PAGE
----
some never had any training in how to teach.

When you ask about that music degree, find out if it was in Applied Music or in Music Education. A degree in Applied Music means that person was trained to be a performer. A degree in Music Education means that person was trained to teach while learning advanced performance skills. A performer trained to teach knows the extra skills in pedagogical methods, educational philosophy, and psychology needed to be able to help you learn.

Ask if your prospective teacher holds a certificate or license from the state in which you live. Teacher certification in music lets you know that person has all the training required by your state to teach in the public schools. Certification is not necessary for private teachers, but it does offer some proof of training. I know wonderful uncertified teachers and some with permanent certification for whom I wouldn't give two cents.

Some teachers have positions in prestigious institutions:
some work from home.

A teacher with connections to academia can call upon the resources of the institution. As the student, you can have opportunities to take part in activities, to use equipment, to research in libraries, to perform in fine recital spaces, and to receive academic credit for lessons. Institutional settings also have certain requirements and strictures. You may be expected to be at a certain entry level before you are allowed to study, to learn a certain type or a minimum amount of repertory, and to advance on predetermined curricular paths.

A private, non-affiliated teacher does not have the restrictions on teaching that academia can impose. The private teacher can throw over all curricular and performance plans to focus on a particular immediate need. The private teacher can also co-design a curriculum with a student to adapt an order of learning to the student's needs to know. The private teacher may take on any level of student without audition, from coaching professional singers to aiding those pre-singers who need to learn to match pitch. Study with a private teacher is a self-motivated endeavor, unencumbered by concern over academic grading systems.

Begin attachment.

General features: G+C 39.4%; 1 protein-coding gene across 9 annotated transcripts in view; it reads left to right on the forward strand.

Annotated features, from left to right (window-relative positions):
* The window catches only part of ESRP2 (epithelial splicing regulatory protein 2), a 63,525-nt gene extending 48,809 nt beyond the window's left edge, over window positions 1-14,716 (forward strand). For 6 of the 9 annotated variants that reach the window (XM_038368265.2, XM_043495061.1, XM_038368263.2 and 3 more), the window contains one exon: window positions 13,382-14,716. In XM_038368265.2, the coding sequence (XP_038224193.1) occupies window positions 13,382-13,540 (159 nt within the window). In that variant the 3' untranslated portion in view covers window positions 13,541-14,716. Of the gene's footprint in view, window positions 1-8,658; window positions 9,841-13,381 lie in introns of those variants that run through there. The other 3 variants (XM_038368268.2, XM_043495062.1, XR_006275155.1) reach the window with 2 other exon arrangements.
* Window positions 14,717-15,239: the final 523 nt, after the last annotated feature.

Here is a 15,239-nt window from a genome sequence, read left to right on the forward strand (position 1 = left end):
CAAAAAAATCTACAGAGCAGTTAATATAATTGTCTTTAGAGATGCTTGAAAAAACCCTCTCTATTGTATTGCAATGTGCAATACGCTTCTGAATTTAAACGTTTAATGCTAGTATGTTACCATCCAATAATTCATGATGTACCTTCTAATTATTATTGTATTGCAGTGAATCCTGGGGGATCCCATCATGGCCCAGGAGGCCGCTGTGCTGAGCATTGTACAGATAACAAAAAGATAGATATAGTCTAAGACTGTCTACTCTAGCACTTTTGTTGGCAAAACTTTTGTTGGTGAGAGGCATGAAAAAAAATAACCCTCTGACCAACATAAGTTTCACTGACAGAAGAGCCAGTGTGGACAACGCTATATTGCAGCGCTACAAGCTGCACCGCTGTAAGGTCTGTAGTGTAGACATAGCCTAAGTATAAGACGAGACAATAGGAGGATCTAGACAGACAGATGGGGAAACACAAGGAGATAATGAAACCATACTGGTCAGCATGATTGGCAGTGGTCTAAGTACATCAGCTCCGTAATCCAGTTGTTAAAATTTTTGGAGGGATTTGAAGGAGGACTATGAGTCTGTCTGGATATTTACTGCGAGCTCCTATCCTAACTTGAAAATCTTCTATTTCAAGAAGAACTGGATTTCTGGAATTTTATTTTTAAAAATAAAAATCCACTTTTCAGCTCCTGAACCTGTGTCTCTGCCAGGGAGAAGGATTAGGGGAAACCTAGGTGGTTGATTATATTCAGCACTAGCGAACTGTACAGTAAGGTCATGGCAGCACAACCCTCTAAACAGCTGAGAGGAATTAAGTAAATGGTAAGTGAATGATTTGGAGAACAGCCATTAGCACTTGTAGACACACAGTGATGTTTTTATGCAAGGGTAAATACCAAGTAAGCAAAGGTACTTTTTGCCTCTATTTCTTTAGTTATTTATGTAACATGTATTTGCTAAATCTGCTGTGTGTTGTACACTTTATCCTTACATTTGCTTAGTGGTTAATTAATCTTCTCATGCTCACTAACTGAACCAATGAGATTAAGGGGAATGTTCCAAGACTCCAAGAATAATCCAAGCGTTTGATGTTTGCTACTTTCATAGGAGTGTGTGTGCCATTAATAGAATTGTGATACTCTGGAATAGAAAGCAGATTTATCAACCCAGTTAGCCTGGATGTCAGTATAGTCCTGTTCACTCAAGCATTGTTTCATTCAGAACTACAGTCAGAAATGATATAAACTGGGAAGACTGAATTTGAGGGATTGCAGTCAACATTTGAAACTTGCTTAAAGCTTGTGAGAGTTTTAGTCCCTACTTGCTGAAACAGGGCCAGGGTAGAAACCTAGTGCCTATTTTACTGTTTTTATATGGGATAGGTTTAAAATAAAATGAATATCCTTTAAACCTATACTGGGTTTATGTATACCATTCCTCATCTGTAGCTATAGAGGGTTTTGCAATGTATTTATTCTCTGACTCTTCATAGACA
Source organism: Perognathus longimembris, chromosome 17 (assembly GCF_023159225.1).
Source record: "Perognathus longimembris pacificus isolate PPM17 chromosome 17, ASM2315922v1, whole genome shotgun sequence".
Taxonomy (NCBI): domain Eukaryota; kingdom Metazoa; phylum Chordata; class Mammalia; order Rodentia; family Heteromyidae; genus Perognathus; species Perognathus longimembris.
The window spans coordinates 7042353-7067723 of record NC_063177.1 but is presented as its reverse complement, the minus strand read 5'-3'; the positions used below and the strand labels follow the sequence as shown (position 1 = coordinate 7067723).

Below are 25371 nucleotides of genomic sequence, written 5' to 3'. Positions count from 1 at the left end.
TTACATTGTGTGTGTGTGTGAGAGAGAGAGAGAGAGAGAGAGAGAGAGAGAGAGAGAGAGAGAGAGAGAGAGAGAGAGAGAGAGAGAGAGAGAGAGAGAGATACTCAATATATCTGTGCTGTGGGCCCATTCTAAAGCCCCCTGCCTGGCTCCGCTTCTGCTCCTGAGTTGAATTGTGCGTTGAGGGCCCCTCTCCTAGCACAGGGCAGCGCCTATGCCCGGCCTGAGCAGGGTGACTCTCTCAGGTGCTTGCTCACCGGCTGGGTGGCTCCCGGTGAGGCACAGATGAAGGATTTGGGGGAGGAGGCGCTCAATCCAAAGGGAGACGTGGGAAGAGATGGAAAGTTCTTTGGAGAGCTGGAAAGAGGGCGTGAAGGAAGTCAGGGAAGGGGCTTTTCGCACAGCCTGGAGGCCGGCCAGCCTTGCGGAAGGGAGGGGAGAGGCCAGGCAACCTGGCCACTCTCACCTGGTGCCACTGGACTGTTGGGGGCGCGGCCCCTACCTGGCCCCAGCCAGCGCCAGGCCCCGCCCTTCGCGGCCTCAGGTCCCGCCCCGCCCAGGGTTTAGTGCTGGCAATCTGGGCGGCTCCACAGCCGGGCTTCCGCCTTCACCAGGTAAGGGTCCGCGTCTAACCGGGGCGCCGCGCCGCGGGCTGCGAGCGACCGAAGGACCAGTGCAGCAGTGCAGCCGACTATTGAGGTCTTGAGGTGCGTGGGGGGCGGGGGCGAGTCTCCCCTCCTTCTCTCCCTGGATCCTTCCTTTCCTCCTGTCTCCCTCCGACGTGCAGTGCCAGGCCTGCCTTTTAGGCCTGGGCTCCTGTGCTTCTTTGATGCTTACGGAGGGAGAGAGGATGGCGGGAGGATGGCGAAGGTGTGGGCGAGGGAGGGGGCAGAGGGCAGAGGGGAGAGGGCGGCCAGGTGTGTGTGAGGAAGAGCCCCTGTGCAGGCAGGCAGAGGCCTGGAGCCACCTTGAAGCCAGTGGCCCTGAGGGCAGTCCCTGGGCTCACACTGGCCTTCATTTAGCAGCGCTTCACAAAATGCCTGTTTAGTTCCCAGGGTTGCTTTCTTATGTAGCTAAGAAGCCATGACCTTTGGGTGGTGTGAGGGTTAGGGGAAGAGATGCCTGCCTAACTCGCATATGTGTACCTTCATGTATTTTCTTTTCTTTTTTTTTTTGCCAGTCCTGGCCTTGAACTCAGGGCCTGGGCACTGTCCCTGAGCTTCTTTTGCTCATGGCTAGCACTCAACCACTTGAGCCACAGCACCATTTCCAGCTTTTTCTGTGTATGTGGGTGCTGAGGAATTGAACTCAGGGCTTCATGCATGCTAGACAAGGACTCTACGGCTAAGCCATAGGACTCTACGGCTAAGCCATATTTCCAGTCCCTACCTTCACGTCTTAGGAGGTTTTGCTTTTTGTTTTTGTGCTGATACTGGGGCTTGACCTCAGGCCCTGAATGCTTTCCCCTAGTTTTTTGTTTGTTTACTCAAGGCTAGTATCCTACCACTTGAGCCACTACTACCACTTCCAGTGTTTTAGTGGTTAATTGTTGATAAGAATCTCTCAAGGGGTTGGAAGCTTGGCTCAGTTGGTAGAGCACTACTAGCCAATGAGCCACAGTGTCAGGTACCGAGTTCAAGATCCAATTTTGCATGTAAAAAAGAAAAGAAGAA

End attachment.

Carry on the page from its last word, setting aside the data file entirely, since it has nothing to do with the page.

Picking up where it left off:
Some teachers have their particular way of working:
some alter teaching methods to match the student.

It is the most natural thing in the world to teach as you were taught. Your teacher did this, so you do it, too. This is often a good thing, as many teachers are good teachers and pass along fine methods to their students. Sometimes though, the teaching strategy is not the best, and the once-student-now-teacher can be a one-trick-pony. I admit that, for a while in the beginning of my career, that was I.

Some teachers become enamored of a certain means of teaching. Often, if a singer's set of personal technical problems was solved by one particular means, that singer can become rather zealous in following and expounding that means. In the voice world there are many examples of this technique or that system or so-an-so's method. Some of them are excellent. I use many techniques-systems-methods in my teaching. But every technique-system-method is not right for every student. No one technique-system-method is the be-all-and-end-all of voice pedagogy.

As I mentioned in speaking of Applied Music versus Music Education degrees, those trained to teach are familiar with a variety of pedagogical methods. Simply put, a good voice teacher, instead of being a one-trick-pony, knows many ways to skin a cat (and may mix some mean metaphors on occasion).

Some teachers sing and teach a particular style:
some have multi-cultural, multi-style singing palettes.

Intensive depth of teaching expertise can be a wonderful influence on a student. In the field of singing you may find specialists in bel canto, Appalachian folk song, lieder, Broadway show tunes, mélodies, or pop-rock styling. If you need coaching in a particular field, such expertise is invaluable. A teacher with a depth of expertise may not, however, have a wide-ranging palette. There are those who consider that any singing student must sing in Italian and must start study with the ubiquitous 24 Italian Songs and Arias. Others insist that if it's Broadway, it must be belted.